Denis Wood Associates

Dublin, Ireland

Denis Wood Associates

Dublin, Ireland
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Elliott J.R.,Trinity College Dublin | Lyons M.,Trinity College Dublin | Kerrigan J.,University of Virginia | Wood D.P.,Denis Wood Associates | Simms C.K.,Trinity College Dublin
Proceedings of the Institution of Mechanical Engineers, Part K: Journal of Multi-body Dynamics | Year: 2012

Road traffic injuries could become the fifth leading cause of death globally by 2030 unless appropriate countermeasures are taken. Reliable reconstruction of collisions is essential for understanding and hence reducing the injuries sustained by pedestrians. The significant influence of vehicle speed, pedestrian speed and pedestrian gait on pedestrian transverse motion and rotation about the longitudinal axis has been qualitatively noted in the literature, but there has been no quantitative approach to this problem. The MADYMO multibody pedestrian model is widely used for collision reconstruction, but its validation to date mostly remains limited to body segment trajectories in the vertical plane along the direction of vehicle travel. In this article, the MADYMO pedestrian model is compared to staged tests and a real collision in terms of head trajectory, longitudinal and transverse head translations relative to the primary contact location of the pedestrian on the vehicle, impact location on the head (and hence longitudinal rotation of the body), head impact time and head impact velocity. It is shown that the model can reproduce staged cadaver and dummy tests in terms of head trajectory (mostly within 10%), longitudinal head translation (within 17%), transverse translation (two cases: errors of 0% and 19%), impact location on the head (within 45° in the majority of cases), head impact time (mean difference of 8.7 ms) and head impact velocity (mean difference of 1.8 m/s). A sensitivity analysis showed that the model is largely unaffected by changes in vehicle stiffness and vehicle-pedestrian friction, while variations in the pedestrian stance and the height of the vehicle front have a considerable effect on the kinematics of a collision. This is the first time that the MADYMO pedestrian model has been evaluated with regard to transverse motion and longitudinal rotation of the pedestrian. The results presented here mean that the MADYMO model is appropriate for further analysis of the influence of gait on pedestrian post-impact kinematics. © IMechE 2012.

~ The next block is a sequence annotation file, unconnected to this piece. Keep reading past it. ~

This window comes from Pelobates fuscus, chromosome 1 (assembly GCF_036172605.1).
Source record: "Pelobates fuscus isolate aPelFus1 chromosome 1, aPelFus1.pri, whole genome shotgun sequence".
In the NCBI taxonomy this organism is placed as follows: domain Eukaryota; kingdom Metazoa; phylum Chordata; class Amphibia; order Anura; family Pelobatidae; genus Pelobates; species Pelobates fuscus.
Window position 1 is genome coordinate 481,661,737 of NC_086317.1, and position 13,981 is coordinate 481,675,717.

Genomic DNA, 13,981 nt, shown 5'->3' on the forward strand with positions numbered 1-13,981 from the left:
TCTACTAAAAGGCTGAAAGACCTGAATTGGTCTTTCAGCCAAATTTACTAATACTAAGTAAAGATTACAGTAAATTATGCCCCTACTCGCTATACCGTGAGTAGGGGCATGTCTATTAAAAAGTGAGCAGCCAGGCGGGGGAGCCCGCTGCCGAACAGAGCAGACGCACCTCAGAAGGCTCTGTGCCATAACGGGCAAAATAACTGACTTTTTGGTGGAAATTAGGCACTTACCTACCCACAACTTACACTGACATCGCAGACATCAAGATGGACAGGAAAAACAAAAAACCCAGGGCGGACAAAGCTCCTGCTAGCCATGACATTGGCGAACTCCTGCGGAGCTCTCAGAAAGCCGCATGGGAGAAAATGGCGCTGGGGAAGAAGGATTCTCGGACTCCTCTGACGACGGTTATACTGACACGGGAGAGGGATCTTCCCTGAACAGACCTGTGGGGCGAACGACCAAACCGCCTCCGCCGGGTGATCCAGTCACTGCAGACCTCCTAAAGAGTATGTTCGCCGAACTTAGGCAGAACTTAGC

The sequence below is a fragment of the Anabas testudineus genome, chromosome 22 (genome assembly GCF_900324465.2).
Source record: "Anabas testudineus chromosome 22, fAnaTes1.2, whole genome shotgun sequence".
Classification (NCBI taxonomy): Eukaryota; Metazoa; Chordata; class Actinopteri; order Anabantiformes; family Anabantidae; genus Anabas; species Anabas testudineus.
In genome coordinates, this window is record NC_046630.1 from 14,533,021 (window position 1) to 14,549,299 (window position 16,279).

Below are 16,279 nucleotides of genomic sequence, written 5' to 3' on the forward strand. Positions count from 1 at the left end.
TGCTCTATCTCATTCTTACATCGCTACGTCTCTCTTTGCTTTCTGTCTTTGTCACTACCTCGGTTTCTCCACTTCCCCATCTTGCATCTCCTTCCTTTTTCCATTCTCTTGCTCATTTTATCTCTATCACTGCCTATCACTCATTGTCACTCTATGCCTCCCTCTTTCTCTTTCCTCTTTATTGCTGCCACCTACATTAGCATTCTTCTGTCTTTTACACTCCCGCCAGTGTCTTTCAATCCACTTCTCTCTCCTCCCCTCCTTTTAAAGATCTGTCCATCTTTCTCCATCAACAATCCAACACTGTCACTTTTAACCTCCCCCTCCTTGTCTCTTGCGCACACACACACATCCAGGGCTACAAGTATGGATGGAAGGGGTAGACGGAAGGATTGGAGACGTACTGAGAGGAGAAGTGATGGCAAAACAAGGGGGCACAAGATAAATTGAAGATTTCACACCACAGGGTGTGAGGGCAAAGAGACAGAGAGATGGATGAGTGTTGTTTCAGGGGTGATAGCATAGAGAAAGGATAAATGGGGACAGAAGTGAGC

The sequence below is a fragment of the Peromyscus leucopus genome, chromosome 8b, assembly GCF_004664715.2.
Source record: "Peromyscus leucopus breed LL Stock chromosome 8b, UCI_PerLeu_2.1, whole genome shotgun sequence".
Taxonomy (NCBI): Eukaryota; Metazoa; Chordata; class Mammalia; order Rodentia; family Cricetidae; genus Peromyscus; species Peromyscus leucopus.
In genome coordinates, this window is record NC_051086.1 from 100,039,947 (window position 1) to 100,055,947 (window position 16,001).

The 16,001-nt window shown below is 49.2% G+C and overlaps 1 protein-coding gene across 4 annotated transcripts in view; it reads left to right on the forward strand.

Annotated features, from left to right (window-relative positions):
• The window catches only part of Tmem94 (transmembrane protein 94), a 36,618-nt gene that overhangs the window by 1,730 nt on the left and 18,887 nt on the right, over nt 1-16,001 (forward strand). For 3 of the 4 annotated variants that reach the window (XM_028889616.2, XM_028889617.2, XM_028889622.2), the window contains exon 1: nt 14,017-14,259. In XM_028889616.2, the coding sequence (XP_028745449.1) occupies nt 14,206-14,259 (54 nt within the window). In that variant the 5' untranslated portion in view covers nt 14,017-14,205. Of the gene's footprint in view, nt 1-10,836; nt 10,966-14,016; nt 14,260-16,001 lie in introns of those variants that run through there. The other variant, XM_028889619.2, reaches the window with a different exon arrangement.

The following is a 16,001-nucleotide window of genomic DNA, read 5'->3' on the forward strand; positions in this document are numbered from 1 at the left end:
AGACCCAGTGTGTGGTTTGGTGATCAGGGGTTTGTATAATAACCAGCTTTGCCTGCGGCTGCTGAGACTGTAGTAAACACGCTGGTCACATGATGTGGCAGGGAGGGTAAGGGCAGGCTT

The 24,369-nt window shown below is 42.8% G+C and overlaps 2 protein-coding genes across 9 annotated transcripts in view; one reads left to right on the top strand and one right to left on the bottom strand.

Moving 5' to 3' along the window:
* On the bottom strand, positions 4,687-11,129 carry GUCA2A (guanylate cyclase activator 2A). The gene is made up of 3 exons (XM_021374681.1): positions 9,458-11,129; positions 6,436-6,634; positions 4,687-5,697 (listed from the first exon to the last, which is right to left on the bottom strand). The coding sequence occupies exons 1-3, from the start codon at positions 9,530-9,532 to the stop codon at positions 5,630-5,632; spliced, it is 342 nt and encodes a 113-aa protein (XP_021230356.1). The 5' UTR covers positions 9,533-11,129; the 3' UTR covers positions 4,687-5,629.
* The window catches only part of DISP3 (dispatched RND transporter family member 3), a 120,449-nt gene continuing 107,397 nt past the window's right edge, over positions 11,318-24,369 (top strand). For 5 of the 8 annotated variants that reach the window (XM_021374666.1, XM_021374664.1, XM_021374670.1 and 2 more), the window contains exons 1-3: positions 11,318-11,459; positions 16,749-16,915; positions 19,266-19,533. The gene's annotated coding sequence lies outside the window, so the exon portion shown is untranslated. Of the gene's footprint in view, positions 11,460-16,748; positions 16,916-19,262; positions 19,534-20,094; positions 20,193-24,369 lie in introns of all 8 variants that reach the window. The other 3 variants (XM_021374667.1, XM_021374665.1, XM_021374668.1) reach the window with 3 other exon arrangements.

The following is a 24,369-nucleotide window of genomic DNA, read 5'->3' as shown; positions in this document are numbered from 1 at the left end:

Nishimura N.,Trinity College Dublin | Nishimura N.,Meijo University | Simms C.K.,Trinity College Dublin | Wood D.P.,Denis Wood Associates
Accident Analysis and Prevention | Year: 2015

Abstract Rear impact collisions are mostly low severity, but carry a very high societal cost due to reported symptoms of whiplash and related soft tissue injuries. Given the difficulty in physiological measurement of damage in whiplash patients, there is a significant need to assess rear impact severity on the basis of vehicle damage. This paper presents fundamental impact equations on the basis of an equivalent single vehicle to rigid barrier collision in order to predict relationships between impact speed, maximum dynamic crush, mean and peak acceleration, time to common velocity and vehicle stiffness. These are then applied in regression analysis of published staged low speed rear impact tests. The equivalent mean and peak accelerations are linear functions of the collision closing speed, while the time to common velocity is independent of the collision closing speed. Furthermore, the time to common velocity can be used as a surrogate measure of the normalized vehicle stiffness, which provides opportunity for future accident reconstruction. © 2015 Elsevier Ltd. All rights reserved.


Simms C.K.,Trinity College Dublin | Wood D.,Denis Wood Associates | Fredriksson R.,Autoliv
Accidental Injury: Biomechanics and Prevention | Year: 2015